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Honda Motor Co. unveiled its restyled CR-V sport utility vehicle Thursday, betting its third version of the model will help it grab a bigger slice of the domestic SUV market.

“We hope the new CR-V will appeal to (parents) whose children are grown up,” and have their own time to enjoy, Honda President Takeo Fukui said at a news conference in Tokyo.

The market for cars in Japan has been shrinking for the past year, but Honda hopes to boost its sales with the launch of the new CR-V, company officials said.

Honda calls the new CR-V sportier and more stylish, with a shapely design that lowers the vehicle’s height by 2 cm compared with the previous model.

The new CR-V features upgraded safety features, including an automatic breaking assistance system that enhances stability and prevents the car from skidding sideways on curves.

According to Honda figures, the domestic SUV market peaked in 1996 at 480,000 vehicles, but it has remained flat for the past four years with annual sales of about 200,000 vehicles.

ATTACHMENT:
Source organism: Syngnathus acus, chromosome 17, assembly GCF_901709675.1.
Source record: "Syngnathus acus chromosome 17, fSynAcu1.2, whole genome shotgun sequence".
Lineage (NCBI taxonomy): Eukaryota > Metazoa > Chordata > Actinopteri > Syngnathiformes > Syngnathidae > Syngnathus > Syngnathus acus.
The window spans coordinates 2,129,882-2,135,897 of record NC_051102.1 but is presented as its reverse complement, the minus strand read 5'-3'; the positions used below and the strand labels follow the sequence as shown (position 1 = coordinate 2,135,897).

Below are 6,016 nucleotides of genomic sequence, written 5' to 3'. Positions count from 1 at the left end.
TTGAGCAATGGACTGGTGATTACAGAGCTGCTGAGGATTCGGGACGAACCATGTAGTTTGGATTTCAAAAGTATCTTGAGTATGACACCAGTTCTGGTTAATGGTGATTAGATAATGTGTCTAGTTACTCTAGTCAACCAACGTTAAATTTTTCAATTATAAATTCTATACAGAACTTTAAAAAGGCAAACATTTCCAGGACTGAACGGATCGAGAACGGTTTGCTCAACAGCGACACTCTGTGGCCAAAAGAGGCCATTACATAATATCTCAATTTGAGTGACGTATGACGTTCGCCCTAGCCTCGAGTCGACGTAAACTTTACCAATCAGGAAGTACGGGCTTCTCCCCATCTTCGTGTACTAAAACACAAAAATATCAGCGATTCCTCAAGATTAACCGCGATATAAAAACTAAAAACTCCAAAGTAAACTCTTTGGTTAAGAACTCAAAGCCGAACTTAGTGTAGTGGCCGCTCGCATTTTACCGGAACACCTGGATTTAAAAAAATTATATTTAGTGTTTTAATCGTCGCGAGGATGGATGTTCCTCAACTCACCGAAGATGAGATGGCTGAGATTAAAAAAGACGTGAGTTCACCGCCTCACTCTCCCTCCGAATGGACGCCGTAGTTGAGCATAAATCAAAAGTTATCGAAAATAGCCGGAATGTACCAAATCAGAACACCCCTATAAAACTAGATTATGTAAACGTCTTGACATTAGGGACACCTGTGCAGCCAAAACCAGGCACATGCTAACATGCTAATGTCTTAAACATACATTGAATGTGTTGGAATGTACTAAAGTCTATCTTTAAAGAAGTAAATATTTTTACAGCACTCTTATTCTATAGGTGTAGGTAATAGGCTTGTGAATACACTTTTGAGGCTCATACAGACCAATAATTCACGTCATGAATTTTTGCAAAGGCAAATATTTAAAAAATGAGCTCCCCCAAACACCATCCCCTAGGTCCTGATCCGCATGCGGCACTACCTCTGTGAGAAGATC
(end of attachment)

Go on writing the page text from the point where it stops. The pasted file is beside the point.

Honda’s share of the lucrative SUV segment, which was once as high as 20 percent, has slid to less than 5 percent in recent months due to fierce competition, the automaker said.

Honda hopes to sell 2,000 new CR-V models per month. They range in price from 2.47 million yen to 3.23 million yen.

The CR-V is a strategic car for Honda in the global market. It has sold more than 2.5 million CR-Vs worldwide since the model debuted in 1995.

Fukui said Honda hopes to boost global sales of the CR-V to 400,000 units in 2007, compared with 320,000 in 2005.

The new CR-V hit showrooms in the U.S. late last month and will go on sale in Europe early next year.

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